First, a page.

PHANAGA, India (Reuters) – Rescuers and families searched mangled train cars on Sunday for more victims of India’s worst railway accident in more than two decades, with signal failure emerging as a possible cause.
At least 275 people were killed on Friday when a passenger train collided with a stationary freight train, derailed and collided with another passenger train traveling in the opposite direction near Balasore district of the eastern state of Odisha.
The death toll, which was earlier estimated at 288, was revised downward on Sunday after the number of dead bodies was found twice, a statement from Chief Secretary of Odisha Pradeep Jena told ANI news agency.
Five other bodies were brought to a school used as a burial ground near the site of the accident early Sunday.
“We don’t know how many bodies will come,” said one of the health workers.
State-run Indian Railways, which says it transports more than 13 million people daily, is improving on a safety record patchy due to aging infrastructure.
Prime Minister Narendra Modi, who faces elections next year, visited the site on Saturday to talk to rescue workers, inspect the wreckage and meet some of the nearly 1,200 injured. “Those found guilty will be severely punished,” Modi said.
A preliminary investigation indicated that the Coromandel Express, bound for Chennai from Kolkata, deviated from the main track and entered a loop track – a side track used to stop trains – at less than 130 km/h (81 mph) and crashed into a train, a railway official said. Freight was parked on the circular track.
The collision caused the engine and the first four or five coaches of the Coromandel Express to jump the tracks and topple over and hit the last two or three coaches of the Yeshwantpur-Howrah train heading in the opposite direction at about 115 km/h at the same time. The person said the second main course.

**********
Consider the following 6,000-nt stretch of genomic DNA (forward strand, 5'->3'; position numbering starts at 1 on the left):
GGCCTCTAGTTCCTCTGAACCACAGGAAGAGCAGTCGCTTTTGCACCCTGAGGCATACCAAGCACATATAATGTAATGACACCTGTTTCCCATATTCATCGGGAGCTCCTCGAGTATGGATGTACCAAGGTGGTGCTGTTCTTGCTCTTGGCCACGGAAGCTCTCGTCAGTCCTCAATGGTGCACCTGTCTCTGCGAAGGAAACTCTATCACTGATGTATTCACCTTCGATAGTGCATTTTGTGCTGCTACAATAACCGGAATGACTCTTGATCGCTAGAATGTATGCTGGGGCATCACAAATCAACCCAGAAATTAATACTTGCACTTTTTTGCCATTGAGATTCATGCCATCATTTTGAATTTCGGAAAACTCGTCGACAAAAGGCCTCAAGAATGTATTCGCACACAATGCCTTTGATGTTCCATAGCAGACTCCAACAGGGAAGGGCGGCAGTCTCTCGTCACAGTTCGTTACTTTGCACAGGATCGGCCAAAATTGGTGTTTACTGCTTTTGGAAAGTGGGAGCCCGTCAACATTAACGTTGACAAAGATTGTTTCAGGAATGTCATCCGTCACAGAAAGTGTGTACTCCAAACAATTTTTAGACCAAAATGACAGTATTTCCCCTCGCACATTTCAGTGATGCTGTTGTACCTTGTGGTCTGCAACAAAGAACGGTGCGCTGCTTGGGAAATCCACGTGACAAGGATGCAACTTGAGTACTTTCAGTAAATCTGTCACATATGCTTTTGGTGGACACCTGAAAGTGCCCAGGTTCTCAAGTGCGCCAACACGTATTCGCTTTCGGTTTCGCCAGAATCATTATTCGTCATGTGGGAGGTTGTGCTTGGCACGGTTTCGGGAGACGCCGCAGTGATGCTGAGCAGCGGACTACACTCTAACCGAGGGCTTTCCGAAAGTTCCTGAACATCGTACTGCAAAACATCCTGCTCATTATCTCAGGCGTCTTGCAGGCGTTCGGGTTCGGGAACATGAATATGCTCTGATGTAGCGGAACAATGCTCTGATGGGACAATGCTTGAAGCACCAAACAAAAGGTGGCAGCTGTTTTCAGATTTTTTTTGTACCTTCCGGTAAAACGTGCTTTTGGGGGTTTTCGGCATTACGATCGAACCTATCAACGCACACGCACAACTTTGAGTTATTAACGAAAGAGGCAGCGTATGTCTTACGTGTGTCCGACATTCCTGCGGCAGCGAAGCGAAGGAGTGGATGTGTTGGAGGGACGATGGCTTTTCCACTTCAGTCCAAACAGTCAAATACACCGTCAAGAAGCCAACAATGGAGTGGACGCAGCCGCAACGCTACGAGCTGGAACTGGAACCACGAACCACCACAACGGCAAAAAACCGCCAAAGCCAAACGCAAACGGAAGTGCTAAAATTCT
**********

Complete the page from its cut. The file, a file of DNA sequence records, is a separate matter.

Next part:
This caused the Yeshwantpur Howrah train to also jump off the tracks and resulted in a massive wreck, said the source, who spoke on condition of anonymity as he was not authorized to speak to the media.
The source said that the drivers of the two passenger trains were injured, but they survived the accident.
Workers with heavy machinery were removing damaged track, wrecked trains and electric cables, while their relatives were distraught.
The Ministry of Railways said on Twitter that more than 1,000 people had taken part in the rescue operation.
“The aim is by Wednesday morning, the restoration work is fully completed and the tracks should be operational,” said Railways Minister Ashwini Vaishinau.
In a shopping mall where bodies are taken away for identification, dozens of relatives waited, many crying and clutching identification cards and photos of their missing loved ones.
Kanchan Chowdhury, 49, was looking for her husband at the centre. Five people from her village were traveling on the train, including four being treated in hospital for injuries. Kanchan Choudhury told Reuters her husband was found dead crying as she waited to claim compensation at an office at the centre, holding her and her husband’s identity cards.
Vaishnau said on Saturday that the families of those killed will receive 1 million rupees ($12,000) in compensation, while those seriously injured will receive 200,000 rupees, and 50,000 rupees for minor injuries.
US President Joe Biden, Canadian Prime Minister Justin Trudeau, British Prime Minister Rishi Sunak and French President Emmanuel Macron expressed their condolences.
Reporting by Jatindra Dash and YB Rajesh. Additional reporting by Jayshree Upadhyay; Writing by Ira Dougal; Editing by Robert Purcell and Sonali Paul
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